The Remote: ‘Veep’ is ‘Parks and Recreation’ painted black

Ryan Pait

“Parks and Recreation” may have heart, but HBO’s “Veep” has an even greater trick up its sleeve: it doesn’t have a heart.

Like at all.

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That may sound like an indictment. It’s not.

The heartlessness of “Veep” is what makes it so funny.

Starring Julia Louis-Dreyfus, HBO’s original comedy follows the adventures (but mostly misadventures) of Vice President Selina Meyer and her staff.

Like most television shows, “Veep” struggled in its first season when it came to finding what exactly it wanted to say.

With the last few episodes of season one and Sunday’s season two premiere, however, the show has finally found its footing.

The show’s season two premiere sees Selina at a rare high: after trekking around the country to advocate for candidates during midterm elections, Selina received some positive news.

She learned that her approval rating was higher than that of the president, even though her candidates’ ratings were low. This information immediately went to her head, and she began some painfully comedic angling for greater responsibility in the administration.

None of this would seem out of place on a political drama. To be honest, it seems rather boring written out like it is above. But trust me: this show is funny.

“Veep” is actually a lot like a dark mirror of “Parks and Recreation” — it centers on a female politico and her cohorts, but it’s nowhere near as sweet.

Instead, it’s deliberately dour, and it positively overflows with constant (and terrific) swearing.

And that’s what makes the show so wonderfully unique. “Veep” never tries to tug at your heartstrings.

It would rather punch you in the gut with its intricately-crafted jokes.

The series’ greatest strength is, without a doubt, Julia Louis-Dreyfus. Tackling her third major sitcom role (Remember “Seinfeld” and “The New Adventures of Old Christine”?), Louis-Dreyfus is as fresh and funny as ever.

She’s especially funny in “Veep” because her character is so deliberately unfunny.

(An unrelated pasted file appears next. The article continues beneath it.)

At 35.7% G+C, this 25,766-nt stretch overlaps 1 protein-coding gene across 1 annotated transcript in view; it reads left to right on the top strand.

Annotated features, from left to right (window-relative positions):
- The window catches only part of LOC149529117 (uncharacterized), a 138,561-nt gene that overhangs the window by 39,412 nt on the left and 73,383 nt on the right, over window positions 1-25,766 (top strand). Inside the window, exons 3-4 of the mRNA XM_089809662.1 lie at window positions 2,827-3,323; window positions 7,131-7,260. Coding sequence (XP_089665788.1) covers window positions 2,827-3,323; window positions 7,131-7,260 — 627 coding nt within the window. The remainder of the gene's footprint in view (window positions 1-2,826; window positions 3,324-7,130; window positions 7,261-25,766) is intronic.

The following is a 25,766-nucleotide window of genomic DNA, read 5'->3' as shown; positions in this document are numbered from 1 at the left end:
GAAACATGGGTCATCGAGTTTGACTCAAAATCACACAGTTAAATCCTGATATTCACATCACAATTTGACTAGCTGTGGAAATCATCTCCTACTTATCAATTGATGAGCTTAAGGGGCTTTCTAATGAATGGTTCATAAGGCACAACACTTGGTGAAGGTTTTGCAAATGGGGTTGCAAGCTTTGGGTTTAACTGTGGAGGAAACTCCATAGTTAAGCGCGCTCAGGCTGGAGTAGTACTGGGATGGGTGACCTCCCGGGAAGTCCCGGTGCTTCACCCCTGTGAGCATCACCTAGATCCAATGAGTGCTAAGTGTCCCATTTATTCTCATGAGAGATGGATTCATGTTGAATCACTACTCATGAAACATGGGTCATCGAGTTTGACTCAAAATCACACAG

Selina Meyer is a bumbling, misguided idiot, but Louis-Dreyfus imbues her with humanity. Selina is not a funny person, but Louis-Dreyfus’ portrayal of her is absolutely hysterical.

It takes a true comedic champion to tackle a role like this, and Louis-Dreyfus makes it look absolutely effortless.

The show’s ensemble cast has also grown tremendously over the course of the show’s short run.

Whereas the first few episodes of the series made every character seem like they were trying too hard to be funny, the end of season one and the beginning of season two show marked improvement.

Sufe Bradshaw, Anna Chlumsky, Tony Hale, Reid Scott, Timothy Simons and Matt Walsh have all blossomed into their roles, with Hale being a true standout as Gary Walsh, Selina’s personal aide.

“Arrested Development” fans will remember Hale as Buster Bluth, and that’s essentially who he plays in “Veep.”

Picture Buster as the vice president’s lapdog and you’re on the right track. Sunday’s premiere includes a hysterical scene where Gary scrubs Selina’s lipstick out of the carpet of the Oval Office.

Despite its initial struggles, the cast, writers and producers have found a tone for “Veep” that makes it unique.

Don’t watch this show if you like your TV shows to be cloying and sentimental — “Veep” bypasses the heart and goes straight for the funny bone.